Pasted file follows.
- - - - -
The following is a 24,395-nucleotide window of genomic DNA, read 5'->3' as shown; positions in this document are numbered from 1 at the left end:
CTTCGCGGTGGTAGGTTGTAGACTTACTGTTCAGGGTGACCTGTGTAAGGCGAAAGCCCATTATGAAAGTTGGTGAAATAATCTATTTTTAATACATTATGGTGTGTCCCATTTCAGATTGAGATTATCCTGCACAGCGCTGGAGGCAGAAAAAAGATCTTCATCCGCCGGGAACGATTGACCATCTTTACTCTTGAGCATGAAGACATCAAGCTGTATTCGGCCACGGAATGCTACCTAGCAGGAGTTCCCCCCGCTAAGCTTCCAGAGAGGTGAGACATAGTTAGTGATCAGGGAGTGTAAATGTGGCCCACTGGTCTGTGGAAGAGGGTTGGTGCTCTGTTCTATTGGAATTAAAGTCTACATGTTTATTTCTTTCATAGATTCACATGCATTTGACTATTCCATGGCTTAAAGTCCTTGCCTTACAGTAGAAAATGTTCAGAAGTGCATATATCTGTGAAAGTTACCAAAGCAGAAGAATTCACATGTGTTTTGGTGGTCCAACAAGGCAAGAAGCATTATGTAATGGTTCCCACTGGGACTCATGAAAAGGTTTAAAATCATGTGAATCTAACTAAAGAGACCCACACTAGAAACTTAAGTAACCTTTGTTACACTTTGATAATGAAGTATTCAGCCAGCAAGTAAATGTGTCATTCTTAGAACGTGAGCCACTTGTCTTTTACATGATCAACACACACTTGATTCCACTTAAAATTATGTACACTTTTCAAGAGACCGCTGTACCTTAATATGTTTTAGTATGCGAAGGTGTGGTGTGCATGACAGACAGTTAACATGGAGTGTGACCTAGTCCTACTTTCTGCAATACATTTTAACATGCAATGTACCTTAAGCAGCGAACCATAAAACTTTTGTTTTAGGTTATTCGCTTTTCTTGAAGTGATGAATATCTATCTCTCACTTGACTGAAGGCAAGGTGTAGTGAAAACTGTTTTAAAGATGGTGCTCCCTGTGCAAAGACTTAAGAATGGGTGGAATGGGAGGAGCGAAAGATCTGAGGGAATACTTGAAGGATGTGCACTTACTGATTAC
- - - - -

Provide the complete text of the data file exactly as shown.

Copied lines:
The following is a 24,395-nucleotide window of genomic DNA, read 5'->3' as shown; positions in this document are numbered from 1 at the left end:
CTTCGCGGTGGTAGGTTGTAGACTTACTGTTCAGGGTGACCTGTGTAAGGCGAAAGCCCATTATGAAAGTTGGTGAAATAATCTATTTTTAATACATTATGGTGTGTCCCATTTCAGATTGAGATTATCCTGCACAGCGCTGGAGGCAGAAAAAAGATCTTCATCCGCCGGGAACGATTGACCATCTTTACTCTTGAGCATGAAGACATCAAGCTGTATTCGGCCACGGAATGCTACCTAGCAGGAGTTCCCCCCGCTAAGCTTCCAGAGAGGTGAGACATAGTTAGTGATCAGGGAGTGTAAATGTGGCCCACTGGTCTGTGGAAGAGGGTTGGTGCTCTGTTCTATTGGAATTAAAGTCTACATGTTTATTTCTTTCATAGATTCACATGCATTTGACTATTCCATGGCTTAAAGTCCTTGCCTTACAGTAGAAAATGTTCAGAAGTGCATATATCTGTGAAAGTTACCAAAGCAGAAGAATTCACATGTGTTTTGGTGGTCCAACAAGGCAAGAAGCATTATGTAATGGTTCCCACTGGGACTCATGAAAAGGTTTAAAATCATGTGAATCTAACTAAAGAGACCCACACTAGAAACTTAAGTAACCTTTGTTACACTTTGATAATGAAGTATTCAGCCAGCAAGTAAATGTGTCATTCTTAGAACGTGAGCCACTTGTCTTTTACATGATCAACACACACTTGATTCCACTTAAAATTATGTACACTTTTCAAGAGACCGCTGTACCTTAATATGTTTTAGTATGCGAAGGTGTGGTGTGCATGACAGACAGTTAACATGGAGTGTGACCTAGTCCTACTTTCTGCAATACATTTTAACATGCAATGTACCTTAAGCAGCGAACCATAAAACTTTTGTTTTAGGTTATTCGCTTTTCTTGAAGTGATGAATATCTATCTCTCACTTGACTGAAGGCAAGGTGTAGTGAAAACTGTTTTAAAGATGGTGCTCCCTGTGCAAAGACTTAAGAATGGGTGGAATGGGAGGAGCGAAAGATCTGAGGGAATACTTGAAGGATGTGCACTTACTGATTAC